'Foreign worker amendments tucked into arrangements bill'

Three human rights organizations say economic arrangements bill passed by Knesset includes migrant worker restrictions that bypass High Court.

October 27, 2010 03:23
2 minute read.
MIGRANT WORKERS outside the central bus station in Tel Aviv.

Migrant Workers 311. (photo credit: Illustrative photo/ Mya Guarnieri)


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Three human rights organizations have charged that the economic arrangements bill that was passed in first reading by the Knesset early Tuesday morning includes “draconian restrictions against migrant workers and those seeking recognized status, even though they have nothing to do with the budget and contradict High Court rulings.”

The statement was issued by Kav La’Oved, the Hotline for Migrant Workers and the Association for Civil Rights in Israel. It referred to two proposed amendments to the Entry to Israel Law which, according to the organizations, restore legislation that was rejected by the High Court of Justice and, at least in one case, makes it harsher than it originally was.

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The first provision deals with the “chaining” of migrant workers by granting them work permits that apply to one specific employer and forbid them from seeking new employment for any reason.

The High Court of Justice rejected this arrangement and described it as “a kind of slavery in modern form.” In its decision on March 30, 2006, the court wrote, “The interior minister may not make a residency permit given to a migrant worker conditional on working for a specific employer.”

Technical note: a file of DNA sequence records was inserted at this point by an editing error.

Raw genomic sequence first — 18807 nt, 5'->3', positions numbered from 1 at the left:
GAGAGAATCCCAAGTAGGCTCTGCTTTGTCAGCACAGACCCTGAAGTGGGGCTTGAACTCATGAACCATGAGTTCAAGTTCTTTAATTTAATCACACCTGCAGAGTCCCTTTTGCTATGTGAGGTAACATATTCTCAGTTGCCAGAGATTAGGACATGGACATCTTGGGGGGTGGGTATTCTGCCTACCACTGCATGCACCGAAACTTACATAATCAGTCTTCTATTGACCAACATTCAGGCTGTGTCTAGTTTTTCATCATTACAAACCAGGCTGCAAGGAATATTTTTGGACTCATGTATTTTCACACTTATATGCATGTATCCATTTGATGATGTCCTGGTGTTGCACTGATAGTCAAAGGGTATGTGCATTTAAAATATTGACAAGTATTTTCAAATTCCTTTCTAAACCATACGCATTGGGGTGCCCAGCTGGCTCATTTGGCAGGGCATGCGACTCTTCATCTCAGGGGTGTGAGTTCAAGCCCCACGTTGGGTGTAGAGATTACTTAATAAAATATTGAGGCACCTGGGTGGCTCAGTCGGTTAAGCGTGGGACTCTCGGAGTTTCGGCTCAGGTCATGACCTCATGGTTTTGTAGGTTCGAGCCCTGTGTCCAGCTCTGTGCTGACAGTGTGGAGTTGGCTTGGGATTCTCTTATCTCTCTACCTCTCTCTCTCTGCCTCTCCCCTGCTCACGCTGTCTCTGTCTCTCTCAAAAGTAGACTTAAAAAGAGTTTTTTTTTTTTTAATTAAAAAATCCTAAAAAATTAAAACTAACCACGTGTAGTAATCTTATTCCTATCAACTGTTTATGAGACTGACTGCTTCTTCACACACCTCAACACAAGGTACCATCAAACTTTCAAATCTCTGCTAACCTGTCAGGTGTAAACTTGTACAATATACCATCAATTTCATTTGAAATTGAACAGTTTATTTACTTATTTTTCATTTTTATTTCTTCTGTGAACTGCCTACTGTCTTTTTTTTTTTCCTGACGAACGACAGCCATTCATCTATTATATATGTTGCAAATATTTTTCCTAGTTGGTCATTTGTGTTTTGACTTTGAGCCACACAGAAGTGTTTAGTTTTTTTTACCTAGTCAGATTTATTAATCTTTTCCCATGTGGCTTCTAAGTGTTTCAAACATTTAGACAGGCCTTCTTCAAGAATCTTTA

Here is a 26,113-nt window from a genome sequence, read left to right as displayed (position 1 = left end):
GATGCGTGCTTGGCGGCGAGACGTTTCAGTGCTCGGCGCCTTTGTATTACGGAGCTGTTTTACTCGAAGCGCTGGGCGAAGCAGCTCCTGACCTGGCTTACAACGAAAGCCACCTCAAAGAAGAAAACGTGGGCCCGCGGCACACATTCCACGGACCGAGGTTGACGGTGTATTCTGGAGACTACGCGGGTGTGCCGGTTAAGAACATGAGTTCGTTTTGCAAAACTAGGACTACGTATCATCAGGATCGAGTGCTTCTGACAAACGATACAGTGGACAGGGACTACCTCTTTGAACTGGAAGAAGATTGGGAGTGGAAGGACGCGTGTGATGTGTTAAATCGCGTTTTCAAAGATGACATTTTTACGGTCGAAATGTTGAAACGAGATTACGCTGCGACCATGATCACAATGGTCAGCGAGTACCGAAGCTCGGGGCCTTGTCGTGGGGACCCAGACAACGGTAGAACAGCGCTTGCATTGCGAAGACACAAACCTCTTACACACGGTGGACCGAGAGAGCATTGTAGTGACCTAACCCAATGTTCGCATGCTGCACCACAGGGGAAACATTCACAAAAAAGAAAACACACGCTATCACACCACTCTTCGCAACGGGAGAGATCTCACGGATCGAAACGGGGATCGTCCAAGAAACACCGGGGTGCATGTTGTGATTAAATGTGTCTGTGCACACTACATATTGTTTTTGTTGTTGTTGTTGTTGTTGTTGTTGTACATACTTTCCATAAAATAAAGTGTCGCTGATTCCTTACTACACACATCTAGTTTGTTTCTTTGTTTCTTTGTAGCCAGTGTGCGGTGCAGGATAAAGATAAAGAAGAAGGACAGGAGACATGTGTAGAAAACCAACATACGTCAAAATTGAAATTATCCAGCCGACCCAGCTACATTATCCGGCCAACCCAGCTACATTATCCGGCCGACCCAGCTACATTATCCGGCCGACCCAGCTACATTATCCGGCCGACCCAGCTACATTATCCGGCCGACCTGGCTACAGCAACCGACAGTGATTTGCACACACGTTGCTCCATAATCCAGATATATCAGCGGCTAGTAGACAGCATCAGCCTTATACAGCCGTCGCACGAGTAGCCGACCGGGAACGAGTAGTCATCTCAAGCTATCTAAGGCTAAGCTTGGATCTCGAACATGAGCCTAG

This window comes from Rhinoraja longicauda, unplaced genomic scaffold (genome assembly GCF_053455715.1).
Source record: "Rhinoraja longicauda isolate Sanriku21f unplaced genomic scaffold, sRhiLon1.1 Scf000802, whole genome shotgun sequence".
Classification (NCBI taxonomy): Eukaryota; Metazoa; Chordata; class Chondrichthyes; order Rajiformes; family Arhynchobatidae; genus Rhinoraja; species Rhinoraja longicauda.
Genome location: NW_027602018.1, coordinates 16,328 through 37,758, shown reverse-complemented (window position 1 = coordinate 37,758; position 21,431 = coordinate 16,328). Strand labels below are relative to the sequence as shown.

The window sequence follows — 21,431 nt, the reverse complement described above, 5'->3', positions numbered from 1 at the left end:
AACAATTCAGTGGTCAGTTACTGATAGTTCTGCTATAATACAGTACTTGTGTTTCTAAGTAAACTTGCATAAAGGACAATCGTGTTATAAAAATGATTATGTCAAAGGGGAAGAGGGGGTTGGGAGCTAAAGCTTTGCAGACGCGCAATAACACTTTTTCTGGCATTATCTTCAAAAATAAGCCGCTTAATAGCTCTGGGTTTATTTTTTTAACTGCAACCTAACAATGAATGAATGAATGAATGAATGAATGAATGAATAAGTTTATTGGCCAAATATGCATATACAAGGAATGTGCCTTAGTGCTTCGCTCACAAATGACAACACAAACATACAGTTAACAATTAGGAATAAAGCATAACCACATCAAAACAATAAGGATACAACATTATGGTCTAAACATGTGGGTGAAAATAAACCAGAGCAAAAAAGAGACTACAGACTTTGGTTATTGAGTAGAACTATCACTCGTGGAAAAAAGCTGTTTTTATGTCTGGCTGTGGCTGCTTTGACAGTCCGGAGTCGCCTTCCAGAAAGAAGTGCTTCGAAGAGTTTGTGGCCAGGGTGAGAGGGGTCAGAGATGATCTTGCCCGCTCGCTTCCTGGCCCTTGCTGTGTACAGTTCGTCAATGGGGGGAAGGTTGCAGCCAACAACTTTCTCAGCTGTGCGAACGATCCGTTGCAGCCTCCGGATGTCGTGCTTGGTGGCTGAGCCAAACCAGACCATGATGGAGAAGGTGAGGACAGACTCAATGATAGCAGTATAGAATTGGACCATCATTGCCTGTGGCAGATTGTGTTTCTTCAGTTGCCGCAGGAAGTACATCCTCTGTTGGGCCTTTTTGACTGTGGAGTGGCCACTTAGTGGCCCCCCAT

As a result, the government introduced new regulations which, at least formally, allowed migrant workers to switch employers as many times as they wanted.

Now, the government is seeking to create a system whereby the interior minister may again limit the number of employers a migrant worker may work for before he is thrown out of the country. The interior minister will also be empowered to restrict the migrant worker to a specific region of the country.

The other change introduced by the economic arrangements bill is the restoration of a provision whereby a foreigner who entered the country illegally and wanted to marry an Israeli, was obliged to leave the country for a “cooling off” period before he could return.

The practice was rejected by the High Court of Justice which wrote that “this policy contradicts the basic understandings of a democratic government which is deeply concerned about human rights.”

However, according to the proposal, the interior minister could now refuse all requests for official status in Israel for anyone who entered the country illegally or who, after entering it legally, remained here after their permit expired. The bill allows the minister to make exceptions in the second case on condition that the would-be immigrant remains outside the country for a period determined by the amount of time he lived in Israel illegally.

The human rights organizations charged that the government twice tried in the past to pass regular legislation containing the same provision. One never reached the Knesset and the other met strong opposition from both the coalition and the opposition.

Now, through the 259- page economic arrangements bill, which contains hundreds of bills and amendments covering a vast array of subjects, the government is trying to pass the amendments without serious debate and by a bill directly linked to the budget which, if defeated, constitutes a vote of no-confidence in the government.

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